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Now it's time to hit the pavement, or the Web, in search of a home
Your first step here is to figure out what city or neighborhood you want to live in (remember the old saw about "location, location ..." ?).
For overall demographics and data on metropolitan areas, you can visit a city site like Money.com's annual Best Places to Live list. For more detailed neighborhood information, though, you'll want to use sites like iOwn.com, Yahoo! Real Estate and Microsoft's HomeAdvisor that offer comprehensive school and demographic information on a number of communities. Look for signs of economic vitality -- a mixture of families and older couples, young, low unemployment and good incomes.
Pay special attention to districts with good schools (high teacher-student ratios and graduation rates are among the hallmarks), even if you don't have school-age children. When it comes time to sell, you'll find that a strong school system is a major advantage in helping your home retain or gain value.
Try also to get an idea about the real estate market in the area. For example, if homes are selling close to or even above the asking price, that shows the area is desirable. Try Dataquick.com to check out recent home sales. Your real estate agent may also be able to show you listings. Incidentally, if you have the flexibility, consider doing your house hunt in the off-season -- meaning, generally, the colder months of the year. You'll have less competition and sellers may be more willing to negotiate.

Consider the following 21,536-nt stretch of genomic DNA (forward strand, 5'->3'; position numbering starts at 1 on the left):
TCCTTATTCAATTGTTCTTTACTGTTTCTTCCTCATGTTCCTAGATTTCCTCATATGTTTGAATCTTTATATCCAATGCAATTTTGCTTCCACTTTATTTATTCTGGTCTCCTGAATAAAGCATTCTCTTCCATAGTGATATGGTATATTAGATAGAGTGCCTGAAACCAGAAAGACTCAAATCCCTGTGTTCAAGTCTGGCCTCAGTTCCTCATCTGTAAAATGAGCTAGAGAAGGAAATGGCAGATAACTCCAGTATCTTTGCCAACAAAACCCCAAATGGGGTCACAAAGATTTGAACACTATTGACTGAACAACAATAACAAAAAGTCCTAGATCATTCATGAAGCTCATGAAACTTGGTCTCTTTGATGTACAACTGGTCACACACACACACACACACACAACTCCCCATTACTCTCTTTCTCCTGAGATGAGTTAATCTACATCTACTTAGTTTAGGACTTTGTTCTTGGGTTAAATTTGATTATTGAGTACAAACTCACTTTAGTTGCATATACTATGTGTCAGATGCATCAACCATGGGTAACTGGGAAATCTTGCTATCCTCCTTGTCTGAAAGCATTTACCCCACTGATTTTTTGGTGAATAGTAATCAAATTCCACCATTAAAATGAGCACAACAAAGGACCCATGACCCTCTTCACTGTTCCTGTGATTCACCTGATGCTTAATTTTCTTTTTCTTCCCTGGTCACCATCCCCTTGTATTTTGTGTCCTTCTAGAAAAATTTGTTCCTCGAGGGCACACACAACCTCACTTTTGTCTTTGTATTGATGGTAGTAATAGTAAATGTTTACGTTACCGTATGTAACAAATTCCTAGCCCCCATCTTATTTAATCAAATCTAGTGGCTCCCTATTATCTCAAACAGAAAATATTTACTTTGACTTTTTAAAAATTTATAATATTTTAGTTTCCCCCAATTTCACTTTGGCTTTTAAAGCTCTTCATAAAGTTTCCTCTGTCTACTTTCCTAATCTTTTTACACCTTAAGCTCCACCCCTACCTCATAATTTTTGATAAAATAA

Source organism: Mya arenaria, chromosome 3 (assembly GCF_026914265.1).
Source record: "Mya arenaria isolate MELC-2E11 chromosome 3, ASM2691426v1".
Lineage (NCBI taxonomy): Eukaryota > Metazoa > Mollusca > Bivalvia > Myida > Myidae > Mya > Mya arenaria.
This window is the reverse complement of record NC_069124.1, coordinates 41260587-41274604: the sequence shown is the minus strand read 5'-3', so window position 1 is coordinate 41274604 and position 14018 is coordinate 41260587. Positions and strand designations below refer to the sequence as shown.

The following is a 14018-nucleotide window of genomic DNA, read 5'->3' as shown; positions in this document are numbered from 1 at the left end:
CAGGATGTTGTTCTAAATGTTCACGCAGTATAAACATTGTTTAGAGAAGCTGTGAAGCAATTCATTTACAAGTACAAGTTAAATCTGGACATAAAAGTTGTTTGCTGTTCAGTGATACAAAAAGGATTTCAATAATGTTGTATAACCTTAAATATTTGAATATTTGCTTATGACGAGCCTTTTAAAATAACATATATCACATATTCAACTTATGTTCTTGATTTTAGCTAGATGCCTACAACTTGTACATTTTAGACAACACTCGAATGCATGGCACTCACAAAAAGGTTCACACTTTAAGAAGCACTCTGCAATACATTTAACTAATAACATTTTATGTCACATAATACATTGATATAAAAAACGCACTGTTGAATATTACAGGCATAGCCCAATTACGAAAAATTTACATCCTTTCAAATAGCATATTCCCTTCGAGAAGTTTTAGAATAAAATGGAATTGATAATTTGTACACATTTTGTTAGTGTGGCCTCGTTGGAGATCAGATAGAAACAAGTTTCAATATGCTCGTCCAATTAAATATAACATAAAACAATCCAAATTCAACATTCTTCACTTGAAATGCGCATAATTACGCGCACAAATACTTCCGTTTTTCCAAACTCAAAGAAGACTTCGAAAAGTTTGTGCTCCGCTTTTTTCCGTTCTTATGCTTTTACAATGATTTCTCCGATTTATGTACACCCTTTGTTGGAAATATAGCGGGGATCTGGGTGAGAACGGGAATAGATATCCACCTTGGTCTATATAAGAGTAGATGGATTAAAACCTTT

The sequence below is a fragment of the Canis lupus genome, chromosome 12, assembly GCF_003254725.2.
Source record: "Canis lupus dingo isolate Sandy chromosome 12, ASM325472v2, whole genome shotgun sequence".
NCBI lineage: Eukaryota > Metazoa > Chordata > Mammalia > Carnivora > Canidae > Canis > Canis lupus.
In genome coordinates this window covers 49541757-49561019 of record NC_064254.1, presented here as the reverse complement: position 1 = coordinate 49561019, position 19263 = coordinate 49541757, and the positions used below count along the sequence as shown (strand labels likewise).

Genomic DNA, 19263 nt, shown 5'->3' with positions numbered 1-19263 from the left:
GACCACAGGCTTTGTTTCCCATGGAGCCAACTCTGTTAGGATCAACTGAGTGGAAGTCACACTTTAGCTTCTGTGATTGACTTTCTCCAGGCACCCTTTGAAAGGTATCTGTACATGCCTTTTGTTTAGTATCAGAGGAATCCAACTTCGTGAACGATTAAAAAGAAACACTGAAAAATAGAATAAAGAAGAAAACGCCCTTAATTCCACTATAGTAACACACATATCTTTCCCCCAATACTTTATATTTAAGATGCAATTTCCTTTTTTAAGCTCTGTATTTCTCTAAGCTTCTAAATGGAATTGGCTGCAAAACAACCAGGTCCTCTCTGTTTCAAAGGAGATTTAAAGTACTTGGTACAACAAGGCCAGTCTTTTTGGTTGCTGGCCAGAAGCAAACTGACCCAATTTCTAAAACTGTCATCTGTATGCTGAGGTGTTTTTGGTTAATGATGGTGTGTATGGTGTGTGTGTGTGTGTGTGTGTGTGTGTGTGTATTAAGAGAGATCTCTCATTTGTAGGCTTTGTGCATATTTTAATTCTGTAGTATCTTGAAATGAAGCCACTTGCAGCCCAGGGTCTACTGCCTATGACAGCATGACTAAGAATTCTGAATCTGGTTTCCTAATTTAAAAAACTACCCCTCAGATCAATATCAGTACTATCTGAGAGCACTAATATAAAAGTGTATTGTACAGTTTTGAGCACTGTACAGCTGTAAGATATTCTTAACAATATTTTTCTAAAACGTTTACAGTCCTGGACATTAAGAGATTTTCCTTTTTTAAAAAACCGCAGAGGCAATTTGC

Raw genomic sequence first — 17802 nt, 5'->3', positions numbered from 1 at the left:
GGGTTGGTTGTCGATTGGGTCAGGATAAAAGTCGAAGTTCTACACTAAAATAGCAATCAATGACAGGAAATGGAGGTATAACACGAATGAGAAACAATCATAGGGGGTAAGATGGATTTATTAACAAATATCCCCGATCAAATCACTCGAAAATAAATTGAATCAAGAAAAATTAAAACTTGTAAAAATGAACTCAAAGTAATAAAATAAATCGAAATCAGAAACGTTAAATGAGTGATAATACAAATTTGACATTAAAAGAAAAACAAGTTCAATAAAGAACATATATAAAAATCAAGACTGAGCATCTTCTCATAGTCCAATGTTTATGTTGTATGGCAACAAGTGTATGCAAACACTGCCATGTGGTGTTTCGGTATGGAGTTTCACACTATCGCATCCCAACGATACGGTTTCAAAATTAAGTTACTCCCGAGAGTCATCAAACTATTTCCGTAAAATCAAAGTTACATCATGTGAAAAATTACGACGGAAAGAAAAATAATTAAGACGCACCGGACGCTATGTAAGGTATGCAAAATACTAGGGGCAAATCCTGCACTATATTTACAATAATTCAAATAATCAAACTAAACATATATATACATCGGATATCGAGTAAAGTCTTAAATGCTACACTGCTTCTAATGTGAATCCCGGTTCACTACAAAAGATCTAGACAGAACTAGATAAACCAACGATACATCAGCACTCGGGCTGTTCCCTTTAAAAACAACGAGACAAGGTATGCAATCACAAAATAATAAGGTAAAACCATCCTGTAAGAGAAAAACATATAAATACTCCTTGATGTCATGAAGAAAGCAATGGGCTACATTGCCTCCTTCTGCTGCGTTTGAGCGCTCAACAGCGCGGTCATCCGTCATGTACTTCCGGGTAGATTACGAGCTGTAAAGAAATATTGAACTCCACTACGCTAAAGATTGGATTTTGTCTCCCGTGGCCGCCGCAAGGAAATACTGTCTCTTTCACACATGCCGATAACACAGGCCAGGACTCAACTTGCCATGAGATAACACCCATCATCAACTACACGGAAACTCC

As for the home itself, you probably already know the kinds of things you want -- how big, how many bedrooms, what kind of kitchen, garage, yard and so forth. But it's a good idea to make a checklist of these, both to share them with your agent and also to make certain that you and your spouse or partner agree on what you're seeking.